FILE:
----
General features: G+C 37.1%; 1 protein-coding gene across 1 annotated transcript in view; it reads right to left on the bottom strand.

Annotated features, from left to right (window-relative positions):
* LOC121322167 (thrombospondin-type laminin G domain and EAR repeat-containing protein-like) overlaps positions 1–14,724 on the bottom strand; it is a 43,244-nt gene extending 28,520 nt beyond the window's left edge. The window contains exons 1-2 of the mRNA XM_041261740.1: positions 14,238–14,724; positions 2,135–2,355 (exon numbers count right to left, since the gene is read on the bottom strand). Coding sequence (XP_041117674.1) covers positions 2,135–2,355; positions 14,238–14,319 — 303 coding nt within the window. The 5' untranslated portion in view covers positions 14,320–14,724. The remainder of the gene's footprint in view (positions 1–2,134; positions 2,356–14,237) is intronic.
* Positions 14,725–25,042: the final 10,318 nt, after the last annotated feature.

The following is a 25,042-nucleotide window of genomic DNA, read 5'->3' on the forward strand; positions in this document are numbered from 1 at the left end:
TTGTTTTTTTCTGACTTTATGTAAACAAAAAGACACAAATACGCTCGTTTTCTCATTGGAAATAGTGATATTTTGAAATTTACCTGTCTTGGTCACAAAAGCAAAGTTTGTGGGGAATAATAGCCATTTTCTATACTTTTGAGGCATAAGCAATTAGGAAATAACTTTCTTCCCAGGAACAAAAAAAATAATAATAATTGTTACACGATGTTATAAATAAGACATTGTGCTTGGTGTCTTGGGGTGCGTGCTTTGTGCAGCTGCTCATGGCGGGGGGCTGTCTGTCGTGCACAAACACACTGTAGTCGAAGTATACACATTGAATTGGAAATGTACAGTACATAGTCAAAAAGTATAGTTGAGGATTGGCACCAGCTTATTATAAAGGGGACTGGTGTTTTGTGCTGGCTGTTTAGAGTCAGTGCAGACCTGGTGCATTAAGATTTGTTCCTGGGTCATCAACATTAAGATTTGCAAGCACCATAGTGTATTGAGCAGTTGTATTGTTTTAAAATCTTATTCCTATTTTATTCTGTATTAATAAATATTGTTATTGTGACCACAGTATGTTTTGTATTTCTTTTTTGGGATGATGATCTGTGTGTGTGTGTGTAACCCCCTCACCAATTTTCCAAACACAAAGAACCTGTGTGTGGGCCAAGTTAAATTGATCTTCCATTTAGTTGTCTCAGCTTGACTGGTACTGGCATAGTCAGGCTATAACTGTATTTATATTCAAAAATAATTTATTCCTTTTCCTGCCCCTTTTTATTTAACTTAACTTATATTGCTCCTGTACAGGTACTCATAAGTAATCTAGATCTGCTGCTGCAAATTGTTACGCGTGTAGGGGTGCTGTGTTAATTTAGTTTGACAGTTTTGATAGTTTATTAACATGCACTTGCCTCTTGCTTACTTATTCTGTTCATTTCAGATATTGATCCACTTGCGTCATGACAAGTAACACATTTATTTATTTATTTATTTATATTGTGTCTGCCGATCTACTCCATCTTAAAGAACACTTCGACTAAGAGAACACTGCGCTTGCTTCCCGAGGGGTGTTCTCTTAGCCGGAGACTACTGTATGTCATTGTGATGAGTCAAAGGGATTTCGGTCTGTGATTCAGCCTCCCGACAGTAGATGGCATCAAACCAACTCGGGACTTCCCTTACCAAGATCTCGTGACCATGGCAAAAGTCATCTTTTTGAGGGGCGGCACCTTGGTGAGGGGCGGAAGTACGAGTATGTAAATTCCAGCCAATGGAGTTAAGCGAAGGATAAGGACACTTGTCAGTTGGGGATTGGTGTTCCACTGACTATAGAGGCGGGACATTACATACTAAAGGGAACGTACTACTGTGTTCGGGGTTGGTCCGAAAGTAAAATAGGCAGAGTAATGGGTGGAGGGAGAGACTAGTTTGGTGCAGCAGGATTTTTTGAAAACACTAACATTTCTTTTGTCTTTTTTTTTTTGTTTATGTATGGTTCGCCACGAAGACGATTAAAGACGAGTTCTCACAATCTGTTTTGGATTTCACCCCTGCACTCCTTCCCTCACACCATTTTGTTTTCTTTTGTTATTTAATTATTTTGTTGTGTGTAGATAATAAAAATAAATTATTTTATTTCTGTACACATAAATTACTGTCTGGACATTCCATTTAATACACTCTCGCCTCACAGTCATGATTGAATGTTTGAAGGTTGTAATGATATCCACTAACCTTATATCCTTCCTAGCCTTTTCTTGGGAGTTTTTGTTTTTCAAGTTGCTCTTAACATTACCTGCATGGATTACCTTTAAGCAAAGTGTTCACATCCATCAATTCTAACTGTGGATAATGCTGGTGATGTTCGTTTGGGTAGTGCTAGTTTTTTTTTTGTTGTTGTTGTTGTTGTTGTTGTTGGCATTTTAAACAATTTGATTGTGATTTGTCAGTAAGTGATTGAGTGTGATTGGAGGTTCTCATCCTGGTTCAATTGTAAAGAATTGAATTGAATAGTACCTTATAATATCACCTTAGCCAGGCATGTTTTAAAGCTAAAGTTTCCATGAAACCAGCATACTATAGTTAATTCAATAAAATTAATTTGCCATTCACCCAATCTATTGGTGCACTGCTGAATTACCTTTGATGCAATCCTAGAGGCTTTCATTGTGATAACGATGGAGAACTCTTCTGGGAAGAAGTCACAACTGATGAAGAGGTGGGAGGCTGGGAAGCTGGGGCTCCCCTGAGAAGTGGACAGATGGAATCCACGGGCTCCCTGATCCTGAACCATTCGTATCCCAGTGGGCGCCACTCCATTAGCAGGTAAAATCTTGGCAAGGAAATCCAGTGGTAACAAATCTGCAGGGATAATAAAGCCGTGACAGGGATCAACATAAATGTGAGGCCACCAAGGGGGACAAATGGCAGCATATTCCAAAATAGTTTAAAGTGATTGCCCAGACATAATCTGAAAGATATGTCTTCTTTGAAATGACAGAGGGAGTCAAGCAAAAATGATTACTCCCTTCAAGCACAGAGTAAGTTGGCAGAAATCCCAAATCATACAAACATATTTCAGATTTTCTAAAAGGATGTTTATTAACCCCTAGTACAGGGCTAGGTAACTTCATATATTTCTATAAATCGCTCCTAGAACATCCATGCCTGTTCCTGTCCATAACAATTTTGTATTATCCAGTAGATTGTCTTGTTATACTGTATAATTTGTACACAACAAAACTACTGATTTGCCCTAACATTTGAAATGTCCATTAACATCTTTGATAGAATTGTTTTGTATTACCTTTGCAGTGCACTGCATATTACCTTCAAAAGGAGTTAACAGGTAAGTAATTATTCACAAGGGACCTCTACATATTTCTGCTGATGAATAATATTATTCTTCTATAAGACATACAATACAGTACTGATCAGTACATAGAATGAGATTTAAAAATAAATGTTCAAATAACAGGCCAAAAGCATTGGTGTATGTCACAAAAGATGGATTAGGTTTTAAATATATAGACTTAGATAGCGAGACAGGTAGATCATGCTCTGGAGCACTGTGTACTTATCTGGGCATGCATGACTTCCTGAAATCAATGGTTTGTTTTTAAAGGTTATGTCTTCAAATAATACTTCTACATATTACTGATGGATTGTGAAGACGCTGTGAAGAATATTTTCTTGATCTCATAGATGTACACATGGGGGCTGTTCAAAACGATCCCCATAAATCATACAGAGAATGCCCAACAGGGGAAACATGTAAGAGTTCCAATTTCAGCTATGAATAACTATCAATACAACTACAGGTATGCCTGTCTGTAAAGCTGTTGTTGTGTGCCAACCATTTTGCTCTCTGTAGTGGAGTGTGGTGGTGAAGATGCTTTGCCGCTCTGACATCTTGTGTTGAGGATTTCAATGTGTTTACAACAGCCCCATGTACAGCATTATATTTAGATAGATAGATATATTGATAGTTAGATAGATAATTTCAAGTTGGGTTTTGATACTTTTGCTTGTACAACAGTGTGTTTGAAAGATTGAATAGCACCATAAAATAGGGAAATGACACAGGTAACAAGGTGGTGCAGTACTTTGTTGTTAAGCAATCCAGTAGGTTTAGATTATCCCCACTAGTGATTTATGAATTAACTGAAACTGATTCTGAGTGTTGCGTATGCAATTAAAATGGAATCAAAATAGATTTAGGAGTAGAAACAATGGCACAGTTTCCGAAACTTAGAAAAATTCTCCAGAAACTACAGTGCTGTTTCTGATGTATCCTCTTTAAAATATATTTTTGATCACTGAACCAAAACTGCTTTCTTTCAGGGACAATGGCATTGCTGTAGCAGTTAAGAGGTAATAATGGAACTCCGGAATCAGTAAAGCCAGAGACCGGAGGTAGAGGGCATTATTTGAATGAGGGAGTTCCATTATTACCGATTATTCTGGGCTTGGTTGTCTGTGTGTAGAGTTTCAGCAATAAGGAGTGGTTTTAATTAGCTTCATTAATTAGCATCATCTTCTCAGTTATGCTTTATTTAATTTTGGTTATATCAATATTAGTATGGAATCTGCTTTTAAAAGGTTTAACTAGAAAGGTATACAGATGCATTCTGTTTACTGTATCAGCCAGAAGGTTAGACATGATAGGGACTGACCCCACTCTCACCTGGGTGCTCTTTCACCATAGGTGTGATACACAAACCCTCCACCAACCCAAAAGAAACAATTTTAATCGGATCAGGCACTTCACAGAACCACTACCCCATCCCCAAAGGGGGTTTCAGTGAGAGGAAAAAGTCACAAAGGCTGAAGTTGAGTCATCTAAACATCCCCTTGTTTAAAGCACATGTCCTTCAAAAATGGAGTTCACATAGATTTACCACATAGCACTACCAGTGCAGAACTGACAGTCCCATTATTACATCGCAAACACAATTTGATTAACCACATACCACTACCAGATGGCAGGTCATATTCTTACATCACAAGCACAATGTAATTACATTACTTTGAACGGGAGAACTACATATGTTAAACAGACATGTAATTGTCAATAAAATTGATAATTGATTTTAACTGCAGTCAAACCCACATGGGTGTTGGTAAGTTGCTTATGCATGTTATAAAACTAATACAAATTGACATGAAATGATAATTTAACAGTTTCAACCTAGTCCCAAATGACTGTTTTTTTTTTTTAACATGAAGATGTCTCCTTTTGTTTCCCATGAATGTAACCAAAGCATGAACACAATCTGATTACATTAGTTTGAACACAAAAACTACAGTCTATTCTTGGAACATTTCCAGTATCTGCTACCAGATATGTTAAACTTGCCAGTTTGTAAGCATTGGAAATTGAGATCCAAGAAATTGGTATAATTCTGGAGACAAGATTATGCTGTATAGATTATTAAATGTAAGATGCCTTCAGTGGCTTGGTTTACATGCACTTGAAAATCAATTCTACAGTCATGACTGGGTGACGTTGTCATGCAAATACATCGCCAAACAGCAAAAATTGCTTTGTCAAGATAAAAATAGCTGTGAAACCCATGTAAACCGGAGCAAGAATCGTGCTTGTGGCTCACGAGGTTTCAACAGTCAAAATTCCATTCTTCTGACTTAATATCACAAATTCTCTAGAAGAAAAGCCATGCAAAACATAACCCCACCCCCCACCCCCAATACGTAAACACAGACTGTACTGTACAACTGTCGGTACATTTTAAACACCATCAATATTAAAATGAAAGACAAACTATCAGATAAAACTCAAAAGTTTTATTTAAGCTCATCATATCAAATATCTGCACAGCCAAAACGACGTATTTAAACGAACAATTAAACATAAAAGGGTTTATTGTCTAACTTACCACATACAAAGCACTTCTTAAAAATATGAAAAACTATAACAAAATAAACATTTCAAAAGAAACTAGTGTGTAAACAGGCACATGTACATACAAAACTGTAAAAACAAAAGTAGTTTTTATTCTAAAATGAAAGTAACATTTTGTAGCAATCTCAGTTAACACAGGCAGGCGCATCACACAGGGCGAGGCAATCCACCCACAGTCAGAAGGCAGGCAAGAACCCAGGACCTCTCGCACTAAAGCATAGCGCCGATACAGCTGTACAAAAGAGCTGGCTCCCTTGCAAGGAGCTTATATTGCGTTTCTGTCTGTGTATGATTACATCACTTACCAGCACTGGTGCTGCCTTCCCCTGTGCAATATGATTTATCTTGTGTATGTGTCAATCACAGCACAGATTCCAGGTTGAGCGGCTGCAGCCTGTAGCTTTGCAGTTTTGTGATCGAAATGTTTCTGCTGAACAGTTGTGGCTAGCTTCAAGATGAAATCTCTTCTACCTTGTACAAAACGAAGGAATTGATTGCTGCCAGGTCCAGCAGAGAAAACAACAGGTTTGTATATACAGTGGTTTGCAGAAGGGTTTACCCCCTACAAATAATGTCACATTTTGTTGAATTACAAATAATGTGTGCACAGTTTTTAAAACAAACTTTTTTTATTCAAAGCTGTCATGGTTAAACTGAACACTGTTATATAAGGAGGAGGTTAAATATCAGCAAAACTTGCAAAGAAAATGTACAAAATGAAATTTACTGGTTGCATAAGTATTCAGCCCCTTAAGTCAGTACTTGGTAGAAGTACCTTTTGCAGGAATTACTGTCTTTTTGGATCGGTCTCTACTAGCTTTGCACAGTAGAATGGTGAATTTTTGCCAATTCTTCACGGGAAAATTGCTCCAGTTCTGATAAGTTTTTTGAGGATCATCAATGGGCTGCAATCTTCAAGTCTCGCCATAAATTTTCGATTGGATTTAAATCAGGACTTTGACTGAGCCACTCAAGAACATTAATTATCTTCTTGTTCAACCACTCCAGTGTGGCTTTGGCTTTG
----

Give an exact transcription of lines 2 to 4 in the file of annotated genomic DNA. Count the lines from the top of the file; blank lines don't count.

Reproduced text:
Annotated features, from left to right (window-relative positions):
* LOC121322167 (thrombospondin-type laminin G domain and EAR repeat-containing protein-like) overlaps positions 1–14,724 on the bottom strand; it is a 43,244-nt gene extending 28,520 nt beyond the window's left edge. The window contains exons 1-2 of the mRNA XM_041261740.1: positions 14,238–14,724; positions 2,135–2,355 (exon numbers count right to left, since the gene is read on the bottom strand). Coding sequence (XP_041117674.1) covers positions 2,135–2,355; positions 14,238–14,319 — 303 coding nt within the window. The 5' untranslated portion in view covers positions 14,320–14,724. The remainder of the gene's footprint in view (positions 1–2,134; positions 2,356–14,237) is intronic.
* Positions 14,725–25,042: the final 10,318 nt, after the last annotated feature.